Series on Data Protection and Corona – Part 1: Statements of the European Data Protection Authorities

19. March 2020

The Coronavirus is omnipresent at the moment and affects each and every one of us.

Even if it is not obvious at first, data protection and the Coronavirus certainly have points of contact, namely when personal data is processed in relation to the virus. This can be the case both in the employment context and also in relation to visitors and suppliers to a company. For example, in order to protect their own employees, one company may conduct access controls at the entrance to the company’s premises, while another company may ask their own employees about symptoms of the virus.

We would like to discuss these and other topics related to “Data Protection and Corona” with you in the next few days.

Today we would like to start this series by summarising the statements made so far by various European data protection authorities.

Legal basis for processing

The legal basis for the respective collection or processing of personal data within ann EU context can be found in the EU General Data Protection Regulation (GDPR) in conjunction with the respective national/state data protection laws and technical laws.

The legal basis for processing personal data follows from Art. 6 GDPR and for processing sensitive personal data, like health data, from Art. 9 GDPR.

Consent, pursuant to Art. 6 para. 1 s. 1 lit. a) GDPR and Art. 9 para. 2 lit. a) GDPR, should only be used as a legal basis if the data subjects have been fully informed about the data processing and have given their voluntary consent to a measure.

For the processing of personal employee data by public employers, the legal basis will be Art. 6 para. 1 s. 1 lit. e) GDPR. In this case, the data protection authorities recognise a measure in the public interest. Non-public employers act within the scope of their obligations arising from the employment relationship, Art. 6 para. 1 s. 1 lit. f) GDPR. In this context, special regulations from a member state’s collective bargaining law, labour law and social law may also need to be consulted. In the case of sensitive data processing the escape clause of Art. 9 para. 2 lit. b) GDPR in conjuction with the respective member state law must be observed.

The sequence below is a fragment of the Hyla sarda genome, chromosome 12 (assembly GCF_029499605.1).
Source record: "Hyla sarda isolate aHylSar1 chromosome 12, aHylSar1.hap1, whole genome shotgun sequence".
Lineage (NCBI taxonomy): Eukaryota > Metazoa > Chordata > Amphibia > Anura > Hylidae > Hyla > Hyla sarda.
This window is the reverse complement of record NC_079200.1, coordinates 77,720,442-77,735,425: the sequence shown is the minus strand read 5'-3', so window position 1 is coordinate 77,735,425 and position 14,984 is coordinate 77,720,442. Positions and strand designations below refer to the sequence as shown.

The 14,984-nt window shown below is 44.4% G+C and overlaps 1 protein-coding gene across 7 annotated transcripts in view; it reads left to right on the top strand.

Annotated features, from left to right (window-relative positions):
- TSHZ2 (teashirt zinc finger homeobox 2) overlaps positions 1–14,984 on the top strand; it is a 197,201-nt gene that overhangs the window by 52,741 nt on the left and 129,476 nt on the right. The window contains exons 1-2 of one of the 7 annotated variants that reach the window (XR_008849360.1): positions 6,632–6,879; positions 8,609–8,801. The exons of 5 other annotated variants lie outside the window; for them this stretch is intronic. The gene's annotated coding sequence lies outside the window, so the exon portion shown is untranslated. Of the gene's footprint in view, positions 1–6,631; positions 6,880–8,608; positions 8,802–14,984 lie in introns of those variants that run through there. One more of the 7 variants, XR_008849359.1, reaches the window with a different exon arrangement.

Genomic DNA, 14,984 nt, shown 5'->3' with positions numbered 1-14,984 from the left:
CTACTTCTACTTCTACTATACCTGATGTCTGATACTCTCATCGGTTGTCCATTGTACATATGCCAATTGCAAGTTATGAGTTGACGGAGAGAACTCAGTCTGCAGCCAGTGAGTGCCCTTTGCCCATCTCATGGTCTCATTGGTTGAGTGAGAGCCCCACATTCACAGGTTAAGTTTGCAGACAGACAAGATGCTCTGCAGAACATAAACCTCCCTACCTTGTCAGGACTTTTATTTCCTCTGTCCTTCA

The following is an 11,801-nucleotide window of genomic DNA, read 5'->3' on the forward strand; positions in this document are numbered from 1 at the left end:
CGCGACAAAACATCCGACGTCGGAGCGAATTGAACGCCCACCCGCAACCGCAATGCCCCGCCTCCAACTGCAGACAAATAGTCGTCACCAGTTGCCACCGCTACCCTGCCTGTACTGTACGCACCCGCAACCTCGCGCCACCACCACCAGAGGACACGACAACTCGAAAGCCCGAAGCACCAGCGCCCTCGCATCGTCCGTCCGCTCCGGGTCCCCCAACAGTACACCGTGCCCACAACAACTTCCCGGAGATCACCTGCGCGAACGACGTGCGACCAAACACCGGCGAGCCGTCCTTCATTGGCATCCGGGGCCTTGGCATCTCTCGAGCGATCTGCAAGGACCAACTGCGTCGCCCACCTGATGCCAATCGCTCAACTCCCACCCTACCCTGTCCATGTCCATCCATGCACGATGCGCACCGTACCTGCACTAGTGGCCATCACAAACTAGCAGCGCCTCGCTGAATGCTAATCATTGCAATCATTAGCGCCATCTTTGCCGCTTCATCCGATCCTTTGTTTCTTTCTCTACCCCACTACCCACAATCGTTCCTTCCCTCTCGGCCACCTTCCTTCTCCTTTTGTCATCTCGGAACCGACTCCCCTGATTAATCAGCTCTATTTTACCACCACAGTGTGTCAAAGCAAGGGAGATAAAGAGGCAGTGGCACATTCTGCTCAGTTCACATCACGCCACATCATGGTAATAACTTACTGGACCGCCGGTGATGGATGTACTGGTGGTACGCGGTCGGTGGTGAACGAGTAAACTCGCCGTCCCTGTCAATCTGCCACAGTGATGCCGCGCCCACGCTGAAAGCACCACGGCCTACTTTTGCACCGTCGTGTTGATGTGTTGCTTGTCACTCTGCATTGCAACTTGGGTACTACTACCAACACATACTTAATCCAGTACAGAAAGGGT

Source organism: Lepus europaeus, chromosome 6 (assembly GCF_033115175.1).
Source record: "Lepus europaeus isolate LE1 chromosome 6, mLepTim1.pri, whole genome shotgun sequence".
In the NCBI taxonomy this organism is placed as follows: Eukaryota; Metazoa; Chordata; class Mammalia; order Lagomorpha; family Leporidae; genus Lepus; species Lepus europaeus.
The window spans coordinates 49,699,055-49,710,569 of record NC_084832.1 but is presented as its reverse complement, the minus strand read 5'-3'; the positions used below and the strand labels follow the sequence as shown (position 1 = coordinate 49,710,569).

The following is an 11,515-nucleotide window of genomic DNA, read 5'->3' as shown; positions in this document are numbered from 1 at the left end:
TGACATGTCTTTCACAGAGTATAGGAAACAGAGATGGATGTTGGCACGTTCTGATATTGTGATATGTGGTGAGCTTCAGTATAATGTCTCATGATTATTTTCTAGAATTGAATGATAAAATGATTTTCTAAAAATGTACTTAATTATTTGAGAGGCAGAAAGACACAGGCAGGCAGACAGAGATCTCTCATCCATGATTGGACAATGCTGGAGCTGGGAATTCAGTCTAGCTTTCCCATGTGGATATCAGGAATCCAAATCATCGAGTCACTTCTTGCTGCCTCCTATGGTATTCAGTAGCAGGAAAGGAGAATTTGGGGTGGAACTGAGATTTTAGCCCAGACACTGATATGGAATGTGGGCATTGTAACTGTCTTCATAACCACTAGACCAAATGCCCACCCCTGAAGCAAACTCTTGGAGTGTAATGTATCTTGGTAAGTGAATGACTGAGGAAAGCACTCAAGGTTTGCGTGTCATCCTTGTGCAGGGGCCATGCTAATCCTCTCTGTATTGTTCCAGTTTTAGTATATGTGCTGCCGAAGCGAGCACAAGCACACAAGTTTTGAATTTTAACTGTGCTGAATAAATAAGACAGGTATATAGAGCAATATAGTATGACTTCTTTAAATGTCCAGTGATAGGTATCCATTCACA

In relation to processing the personal data of third parties, e.g. guests or visitors, measures taken by public authorities must be based on Art. 6 para. 1 s. 1 lit. c) and e) GDPR, and if necessary, in conjunction with the respective member state laws. For measures taken in the non-public sector, Art. 6 para. 1 s. 1 lit. f) may serve as a legal basis. When processing sensitive data of third parties, Art. 9 para. 2 lit. i) in conjunction with member state laws may be applicable.

List of Statements

In the following, we provide you a comprehensive list of statements made by various European data protection authorities on the processing of personal data in light of the Coronavirus up to this point:

The series on Data Protection and Corona will be continued tomorrow with a blogpost on “Data Protection in connection with the coronavirus”.

For up-to-date information (in German) you are welcome to follow us on Twitter.

We wish you all the best, stay healthy and protect yourself and others.